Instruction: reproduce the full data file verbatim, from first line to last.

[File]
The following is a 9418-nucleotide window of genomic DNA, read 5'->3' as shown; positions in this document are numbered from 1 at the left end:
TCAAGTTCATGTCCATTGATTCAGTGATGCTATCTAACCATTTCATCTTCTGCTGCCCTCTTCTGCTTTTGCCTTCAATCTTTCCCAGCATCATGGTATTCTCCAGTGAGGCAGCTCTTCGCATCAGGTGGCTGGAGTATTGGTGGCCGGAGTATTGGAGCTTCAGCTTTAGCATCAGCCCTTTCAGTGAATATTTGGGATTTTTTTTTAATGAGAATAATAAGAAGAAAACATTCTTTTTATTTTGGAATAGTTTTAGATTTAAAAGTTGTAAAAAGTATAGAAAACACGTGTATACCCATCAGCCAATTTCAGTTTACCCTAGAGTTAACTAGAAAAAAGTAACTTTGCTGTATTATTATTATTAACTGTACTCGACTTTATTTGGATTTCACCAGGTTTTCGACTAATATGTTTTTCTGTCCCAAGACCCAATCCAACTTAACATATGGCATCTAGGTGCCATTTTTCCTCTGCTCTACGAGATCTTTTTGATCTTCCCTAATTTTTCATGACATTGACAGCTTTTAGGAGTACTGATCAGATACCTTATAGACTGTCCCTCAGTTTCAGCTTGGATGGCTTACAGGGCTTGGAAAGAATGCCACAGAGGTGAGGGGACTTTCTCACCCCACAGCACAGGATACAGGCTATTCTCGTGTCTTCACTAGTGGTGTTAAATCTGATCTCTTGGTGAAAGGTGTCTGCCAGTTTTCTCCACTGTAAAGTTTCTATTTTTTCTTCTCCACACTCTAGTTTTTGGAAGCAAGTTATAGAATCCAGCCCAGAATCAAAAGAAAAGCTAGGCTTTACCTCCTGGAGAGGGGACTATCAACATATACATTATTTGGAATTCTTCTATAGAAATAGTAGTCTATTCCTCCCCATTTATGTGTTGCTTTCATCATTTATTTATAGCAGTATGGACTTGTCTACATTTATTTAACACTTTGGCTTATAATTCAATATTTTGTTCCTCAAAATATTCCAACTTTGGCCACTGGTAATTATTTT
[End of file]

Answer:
The following is a 9418-nucleotide window of genomic DNA, read 5'->3' as shown; positions in this document are numbered from 1 at the left end:
TCAAGTTCATGTCCATTGATTCAGTGATGCTATCTAACCATTTCATCTTCTGCTGCCCTCTTCTGCTTTTGCCTTCAATCTTTCCCAGCATCATGGTATTCTCCAGTGAGGCAGCTCTTCGCATCAGGTGGCTGGAGTATTGGTGGCCGGAGTATTGGAGCTTCAGCTTTAGCATCAGCCCTTTCAGTGAATATTTGGGATTTTTTTTTAATGAGAATAATAAGAAGAAAACATTCTTTTTATTTTGGAATAGTTTTAGATTTAAAAGTTGTAAAAAGTATAGAAAACACGTGTATACCCATCAGCCAATTTCAGTTTACCCTAGAGTTAACTAGAAAAAAGTAACTTTGCTGTATTATTATTATTAACTGTACTCGACTTTATTTGGATTTCACCAGGTTTTCGACTAATATGTTTTTCTGTCCCAAGACCCAATCCAACTTAACATATGGCATCTAGGTGCCATTTTTCCTCTGCTCTACGAGATCTTTTTGATCTTCCCTAATTTTTCATGACATTGACAGCTTTTAGGAGTACTGATCAGATACCTTATAGACTGTCCCTCAGTTTCAGCTTGGATGGCTTACAGGGCTTGGAAAGAATGCCACAGAGGTGAGGGGACTTTCTCACCCCACAGCACAGGATACAGGCTATTCTCGTGTCTTCACTAGTGGTGTTAAATCTGATCTCTTGGTGAAAGGTGTCTGCCAGTTTTCTCCACTGTAAAGTTTCTATTTTTTCTTCTCCACACTCTAGTTTTTGGAAGCAAGTTATAGAATCCAGCCCAGAATCAAAAGAAAAGCTAGGCTTTACCTCCTGGAGAGGGGACTATCAACATATACATTATTTGGAATTCTTCTATAGAAATAGTAGTCTATTCCTCCCCATTTATGTGTTGCTTTCATCATTTATTTATAGCAGTATGGACTTGTCTACATTTATTTAACACTTTGGCTTATAATTCAATATTTTGTTCCTCAAAATATTCCAACTTTGGCCACTGGTAATTATTTT